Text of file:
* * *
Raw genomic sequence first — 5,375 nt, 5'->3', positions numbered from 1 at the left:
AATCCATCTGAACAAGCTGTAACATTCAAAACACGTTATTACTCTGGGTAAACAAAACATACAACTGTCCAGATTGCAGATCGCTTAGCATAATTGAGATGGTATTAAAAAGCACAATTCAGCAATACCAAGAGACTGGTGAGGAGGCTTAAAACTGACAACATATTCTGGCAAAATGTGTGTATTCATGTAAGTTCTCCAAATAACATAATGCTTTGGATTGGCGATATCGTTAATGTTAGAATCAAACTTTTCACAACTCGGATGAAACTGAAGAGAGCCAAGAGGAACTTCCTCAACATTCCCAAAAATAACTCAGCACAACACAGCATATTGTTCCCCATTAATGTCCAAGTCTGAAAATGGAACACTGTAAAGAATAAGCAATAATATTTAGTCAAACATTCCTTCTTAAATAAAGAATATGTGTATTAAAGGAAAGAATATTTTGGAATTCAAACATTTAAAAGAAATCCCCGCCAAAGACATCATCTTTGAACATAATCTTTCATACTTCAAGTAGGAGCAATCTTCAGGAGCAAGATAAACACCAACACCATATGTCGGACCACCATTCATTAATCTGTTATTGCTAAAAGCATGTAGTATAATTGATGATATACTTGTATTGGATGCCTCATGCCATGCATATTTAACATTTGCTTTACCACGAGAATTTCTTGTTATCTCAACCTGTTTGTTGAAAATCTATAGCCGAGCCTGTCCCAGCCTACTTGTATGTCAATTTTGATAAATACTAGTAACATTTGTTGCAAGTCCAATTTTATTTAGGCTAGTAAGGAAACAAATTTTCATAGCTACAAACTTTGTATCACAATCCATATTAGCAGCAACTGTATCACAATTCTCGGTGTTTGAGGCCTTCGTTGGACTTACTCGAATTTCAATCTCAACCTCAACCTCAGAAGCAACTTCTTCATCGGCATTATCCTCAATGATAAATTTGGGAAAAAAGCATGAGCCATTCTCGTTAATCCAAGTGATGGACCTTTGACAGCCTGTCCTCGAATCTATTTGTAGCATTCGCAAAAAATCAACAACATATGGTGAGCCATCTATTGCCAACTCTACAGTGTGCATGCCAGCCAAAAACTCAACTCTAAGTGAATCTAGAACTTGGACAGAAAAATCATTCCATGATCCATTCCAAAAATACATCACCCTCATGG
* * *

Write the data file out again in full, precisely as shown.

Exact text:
Raw genomic sequence first — 5,375 nt, 5'->3', positions numbered from 1 at the left:
AATCCATCTGAACAAGCTGTAACATTCAAAACACGTTATTACTCTGGGTAAACAAAACATACAACTGTCCAGATTGCAGATCGCTTAGCATAATTGAGATGGTATTAAAAAGCACAATTCAGCAATACCAAGAGACTGGTGAGGAGGCTTAAAACTGACAACATATTCTGGCAAAATGTGTGTATTCATGTAAGTTCTCCAAATAACATAATGCTTTGGATTGGCGATATCGTTAATGTTAGAATCAAACTTTTCACAACTCGGATGAAACTGAAGAGAGCCAAGAGGAACTTCCTCAACATTCCCAAAAATAACTCAGCACAACACAGCATATTGTTCCCCATTAATGTCCAAGTCTGAAAATGGAACACTGTAAAGAATAAGCAATAATATTTAGTCAAACATTCCTTCTTAAATAAAGAATATGTGTATTAAAGGAAAGAATATTTTGGAATTCAAACATTTAAAAGAAATCCCCGCCAAAGACATCATCTTTGAACATAATCTTTCATACTTCAAGTAGGAGCAATCTTCAGGAGCAAGATAAACACCAACACCATATGTCGGACCACCATTCATTAATCTGTTATTGCTAAAAGCATGTAGTATAATTGATGATATACTTGTATTGGATGCCTCATGCCATGCATATTTAACATTTGCTTTACCACGAGAATTTCTTGTTATCTCAACCTGTTTGTTGAAAATCTATAGCCGAGCCTGTCCCAGCCTACTTGTATGTCAATTTTGATAAATACTAGTAACATTTGTTGCAAGTCCAATTTTATTTAGGCTAGTAAGGAAACAAATTTTCATAGCTACAAACTTTGTATCACAATCCATATTAGCAGCAACTGTATCACAATTCTCGGTGTTTGAGGCCTTCGTTGGACTTACTCGAATTTCAATCTCAACCTCAACCTCAGAAGCAACTTCTTCATCGGCATTATCCTCAATGATAAATTTGGGAAAAAAGCATGAGCCATTCTCGTTAATCCAAGTGATGGACCTTTGACAGCCTGTCCTCGAATCTATTTGTAGCATTCGCAAAAAATCAACAACATATGGTGAGCCATCTATTGCCAACTCTACAGTGTGCATGCCAGCCAAAAACTCAACTCTAAGTGAATCTAGAACTTGGACAGAAAAATCATTCCATGATCCATTCCAAAAATACATCACCCTCATGG